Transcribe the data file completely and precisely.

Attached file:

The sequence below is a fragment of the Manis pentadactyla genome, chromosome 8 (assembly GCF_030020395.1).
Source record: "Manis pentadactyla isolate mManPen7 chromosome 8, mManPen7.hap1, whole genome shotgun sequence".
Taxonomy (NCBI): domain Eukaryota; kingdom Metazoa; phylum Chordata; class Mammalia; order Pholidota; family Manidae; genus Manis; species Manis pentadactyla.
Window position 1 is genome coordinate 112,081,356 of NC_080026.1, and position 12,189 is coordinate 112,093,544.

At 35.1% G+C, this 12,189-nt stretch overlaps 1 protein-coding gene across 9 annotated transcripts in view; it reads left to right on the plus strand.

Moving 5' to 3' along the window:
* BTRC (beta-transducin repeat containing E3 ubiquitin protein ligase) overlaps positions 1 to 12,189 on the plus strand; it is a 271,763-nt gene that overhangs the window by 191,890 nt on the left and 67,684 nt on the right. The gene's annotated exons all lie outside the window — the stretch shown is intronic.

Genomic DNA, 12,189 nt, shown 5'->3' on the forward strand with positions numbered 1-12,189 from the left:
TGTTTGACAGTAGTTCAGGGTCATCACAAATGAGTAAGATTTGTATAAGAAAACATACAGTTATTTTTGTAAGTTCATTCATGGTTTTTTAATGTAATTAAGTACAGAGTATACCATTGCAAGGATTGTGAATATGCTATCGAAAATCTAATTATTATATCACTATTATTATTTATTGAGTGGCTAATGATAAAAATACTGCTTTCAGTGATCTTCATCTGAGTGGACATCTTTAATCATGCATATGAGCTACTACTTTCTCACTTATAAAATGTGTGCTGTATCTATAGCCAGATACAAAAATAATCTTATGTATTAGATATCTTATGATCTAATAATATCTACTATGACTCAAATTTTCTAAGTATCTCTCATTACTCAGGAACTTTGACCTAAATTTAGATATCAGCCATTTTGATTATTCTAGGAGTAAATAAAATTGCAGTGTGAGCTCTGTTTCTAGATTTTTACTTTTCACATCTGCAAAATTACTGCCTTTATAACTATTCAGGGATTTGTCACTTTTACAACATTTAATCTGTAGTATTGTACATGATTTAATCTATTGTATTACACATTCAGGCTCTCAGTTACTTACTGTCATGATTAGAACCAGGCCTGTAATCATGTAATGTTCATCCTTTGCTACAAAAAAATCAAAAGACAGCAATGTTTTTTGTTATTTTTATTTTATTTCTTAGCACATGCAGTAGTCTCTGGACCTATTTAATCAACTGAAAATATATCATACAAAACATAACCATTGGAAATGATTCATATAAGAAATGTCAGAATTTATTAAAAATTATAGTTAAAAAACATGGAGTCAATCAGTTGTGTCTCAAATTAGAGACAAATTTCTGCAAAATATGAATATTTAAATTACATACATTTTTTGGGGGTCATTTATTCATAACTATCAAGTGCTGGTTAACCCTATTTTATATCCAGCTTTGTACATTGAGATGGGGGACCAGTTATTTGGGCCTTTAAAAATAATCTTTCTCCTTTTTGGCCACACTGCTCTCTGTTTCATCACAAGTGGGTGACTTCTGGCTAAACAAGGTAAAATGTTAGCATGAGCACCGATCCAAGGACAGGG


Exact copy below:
The sequence below is a fragment of the Manis pentadactyla genome, chromosome 8 (assembly GCF_030020395.1).
Source record: "Manis pentadactyla isolate mManPen7 chromosome 8, mManPen7.hap1, whole genome shotgun sequence".
Taxonomy (NCBI): domain Eukaryota; kingdom Metazoa; phylum Chordata; class Mammalia; order Pholidota; family Manidae; genus Manis; species Manis pentadactyla.
Window position 1 is genome coordinate 112,081,356 of NC_080026.1, and position 12,189 is coordinate 112,093,544.

At 35.1% G+C, this 12,189-nt stretch overlaps 1 protein-coding gene across 9 annotated transcripts in view; it reads left to right on the plus strand.

Moving 5' to 3' along the window:
* BTRC (beta-transducin repeat containing E3 ubiquitin protein ligase) overlaps positions 1 to 12,189 on the plus strand; it is a 271,763-nt gene that overhangs the window by 191,890 nt on the left and 67,684 nt on the right. The gene's annotated exons all lie outside the window — the stretch shown is intronic.

Genomic DNA, 12,189 nt, shown 5'->3' on the forward strand with positions numbered 1-12,189 from the left:
TGTTTGACAGTAGTTCAGGGTCATCACAAATGAGTAAGATTTGTATAAGAAAACATACAGTTATTTTTGTAAGTTCATTCATGGTTTTTTAATGTAATTAAGTACAGAGTATACCATTGCAAGGATTGTGAATATGCTATCGAAAATCTAATTATTATATCACTATTATTATTTATTGAGTGGCTAATGATAAAAATACTGCTTTCAGTGATCTTCATCTGAGTGGACATCTTTAATCATGCATATGAGCTACTACTTTCTCACTTATAAAATGTGTGCTGTATCTATAGCCAGATACAAAAATAATCTTATGTATTAGATATCTTATGATCTAATAATATCTACTATGACTCAAATTTTCTAAGTATCTCTCATTACTCAGGAACTTTGACCTAAATTTAGATATCAGCCATTTTGATTATTCTAGGAGTAAATAAAATTGCAGTGTGAGCTCTGTTTCTAGATTTTTACTTTTCACATCTGCAAAATTACTGCCTTTATAACTATTCAGGGATTTGTCACTTTTACAACATTTAATCTGTAGTATTGTACATGATTTAATCTATTGTATTACACATTCAGGCTCTCAGTTACTTACTGTCATGATTAGAACCAGGCCTGTAATCATGTAATGTTCATCCTTTGCTACAAAAAAATCAAAAGACAGCAATGTTTTTTGTTATTTTTATTTTATTTCTTAGCACATGCAGTAGTCTCTGGACCTATTTAATCAACTGAAAATATATCATACAAAACATAACCATTGGAAATGATTCATATAAGAAATGTCAGAATTTATTAAAAATTATAGTTAAAAAACATGGAGTCAATCAGTTGTGTCTCAAATTAGAGACAAATTTCTGCAAAATATGAATATTTAAATTACATACATTTTTTGGGGGTCATTTATTCATAACTATCAAGTGCTGGTTAACCCTATTTTATATCCAGCTTTGTACATTGAGATGGGGGACCAGTTATTTGGGCCTTTAAAAATAATCTTTCTCCTTTTTGGCCACACTGCTCTCTGTTTCATCACAAGTGGGTGACTTCTGGCTAAACAAGGTAAAATGTTAGCATGAGCACCGATCCAAGGACAGGG